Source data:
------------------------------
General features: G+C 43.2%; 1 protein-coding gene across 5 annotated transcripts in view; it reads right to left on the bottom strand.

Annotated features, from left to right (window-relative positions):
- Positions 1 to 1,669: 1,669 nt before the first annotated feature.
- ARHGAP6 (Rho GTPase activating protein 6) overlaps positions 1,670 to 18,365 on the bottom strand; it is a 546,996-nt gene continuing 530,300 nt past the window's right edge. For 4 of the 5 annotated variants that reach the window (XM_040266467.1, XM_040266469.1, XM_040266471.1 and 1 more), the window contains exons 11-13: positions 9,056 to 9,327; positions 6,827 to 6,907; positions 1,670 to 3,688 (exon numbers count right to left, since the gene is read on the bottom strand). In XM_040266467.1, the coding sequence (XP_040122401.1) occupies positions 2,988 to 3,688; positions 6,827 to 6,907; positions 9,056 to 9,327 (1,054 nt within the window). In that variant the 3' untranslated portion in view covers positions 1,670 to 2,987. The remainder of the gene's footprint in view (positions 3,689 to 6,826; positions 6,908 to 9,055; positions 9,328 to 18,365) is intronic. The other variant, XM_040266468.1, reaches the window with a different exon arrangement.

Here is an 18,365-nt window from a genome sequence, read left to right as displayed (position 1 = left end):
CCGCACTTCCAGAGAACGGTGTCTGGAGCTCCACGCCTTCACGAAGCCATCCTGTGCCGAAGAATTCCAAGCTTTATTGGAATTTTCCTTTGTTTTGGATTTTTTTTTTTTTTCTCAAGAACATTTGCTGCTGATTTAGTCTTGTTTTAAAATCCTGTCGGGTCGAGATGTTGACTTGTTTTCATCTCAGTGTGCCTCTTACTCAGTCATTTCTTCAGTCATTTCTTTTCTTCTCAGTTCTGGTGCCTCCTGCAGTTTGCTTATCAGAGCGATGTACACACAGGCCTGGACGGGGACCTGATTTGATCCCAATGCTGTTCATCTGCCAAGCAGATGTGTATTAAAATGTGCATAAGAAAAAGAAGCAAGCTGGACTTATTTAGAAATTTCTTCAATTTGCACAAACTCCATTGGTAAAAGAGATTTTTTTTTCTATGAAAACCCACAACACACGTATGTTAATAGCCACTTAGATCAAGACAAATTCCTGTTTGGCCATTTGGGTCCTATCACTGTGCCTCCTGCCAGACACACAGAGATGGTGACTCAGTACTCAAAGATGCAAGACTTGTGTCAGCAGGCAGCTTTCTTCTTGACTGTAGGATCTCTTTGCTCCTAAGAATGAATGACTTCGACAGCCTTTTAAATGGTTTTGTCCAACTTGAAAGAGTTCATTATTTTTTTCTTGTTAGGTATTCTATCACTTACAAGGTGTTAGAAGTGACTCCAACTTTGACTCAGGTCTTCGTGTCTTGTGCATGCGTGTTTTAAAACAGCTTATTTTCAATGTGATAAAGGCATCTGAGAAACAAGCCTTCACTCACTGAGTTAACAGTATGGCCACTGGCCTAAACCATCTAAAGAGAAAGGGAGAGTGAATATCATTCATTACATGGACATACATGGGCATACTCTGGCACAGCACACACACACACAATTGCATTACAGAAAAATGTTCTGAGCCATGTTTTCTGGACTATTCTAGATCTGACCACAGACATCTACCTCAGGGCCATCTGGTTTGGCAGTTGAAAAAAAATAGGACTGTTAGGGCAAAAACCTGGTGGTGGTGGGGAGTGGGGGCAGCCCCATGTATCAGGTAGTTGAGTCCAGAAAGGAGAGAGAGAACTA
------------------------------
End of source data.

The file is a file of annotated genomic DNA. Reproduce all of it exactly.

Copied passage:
General features: G+C 43.2%; 1 protein-coding gene across 5 annotated transcripts in view; it reads right to left on the bottom strand.

Annotated features, from left to right (window-relative positions):
- Positions 1 to 1,669: 1,669 nt before the first annotated feature.
- ARHGAP6 (Rho GTPase activating protein 6) overlaps positions 1,670 to 18,365 on the bottom strand; it is a 546,996-nt gene continuing 530,300 nt past the window's right edge. For 4 of the 5 annotated variants that reach the window (XM_040266467.1, XM_040266469.1, XM_040266471.1 and 1 more), the window contains exons 11-13: positions 9,056 to 9,327; positions 6,827 to 6,907; positions 1,670 to 3,688 (exon numbers count right to left, since the gene is read on the bottom strand). In XM_040266467.1, the coding sequence (XP_040122401.1) occupies positions 2,988 to 3,688; positions 6,827 to 6,907; positions 9,056 to 9,327 (1,054 nt within the window). In that variant the 3' untranslated portion in view covers positions 1,670 to 2,987. The remainder of the gene's footprint in view (positions 3,689 to 6,826; positions 6,908 to 9,055; positions 9,328 to 18,365) is intronic. The other variant, XM_040266468.1, reaches the window with a different exon arrangement.

Here is an 18,365-nt window from a genome sequence, read left to right as displayed (position 1 = left end):
CCGCACTTCCAGAGAACGGTGTCTGGAGCTCCACGCCTTCACGAAGCCATCCTGTGCCGAAGAATTCCAAGCTTTATTGGAATTTTCCTTTGTTTTGGATTTTTTTTTTTTTTCTCAAGAACATTTGCTGCTGATTTAGTCTTGTTTTAAAATCCTGTCGGGTCGAGATGTTGACTTGTTTTCATCTCAGTGTGCCTCTTACTCAGTCATTTCTTCAGTCATTTCTTTTCTTCTCAGTTCTGGTGCCTCCTGCAGTTTGCTTATCAGAGCGATGTACACACAGGCCTGGACGGGGACCTGATTTGATCCCAATGCTGTTCATCTGCCAAGCAGATGTGTATTAAAATGTGCATAAGAAAAAGAAGCAAGCTGGACTTATTTAGAAATTTCTTCAATTTGCACAAACTCCATTGGTAAAAGAGATTTTTTTTTCTATGAAAACCCACAACACACGTATGTTAATAGCCACTTAGATCAAGACAAATTCCTGTTTGGCCATTTGGGTCCTATCACTGTGCCTCCTGCCAGACACACAGAGATGGTGACTCAGTACTCAAAGATGCAAGACTTGTGTCAGCAGGCAGCTTTCTTCTTGACTGTAGGATCTCTTTGCTCCTAAGAATGAATGACTTCGACAGCCTTTTAAATGGTTTTGTCCAACTTGAAAGAGTTCATTATTTTTTTCTTGTTAGGTATTCTATCACTTACAAGGTGTTAGAAGTGACTCCAACTTTGACTCAGGTCTTCGTGTCTTGTGCATGCGTGTTTTAAAACAGCTTATTTTCAATGTGATAAAGGCATCTGAGAAACAAGCCTTCACTCACTGAGTTAACAGTATGGCCACTGGCCTAAACCATCTAAAGAGAAAGGGAGAGTGAATATCATTCATTACATGGACATACATGGGCATACTCTGGCACAGCACACACACACACAATTGCATTACAGAAAAATGTTCTGAGCCATGTTTTCTGGACTATTCTAGATCTGACCACAGACATCTACCTCAGGGCCATCTGGTTTGGCAGTTGAAAAAAAATAGGACTGTTAGGGCAAAAACCTGGTGGTGGTGGGGAGTGGGGGCAGCCCCATGTATCAGGTAGTTGAGTCCAGAAAGGAGAGAGAGAACTA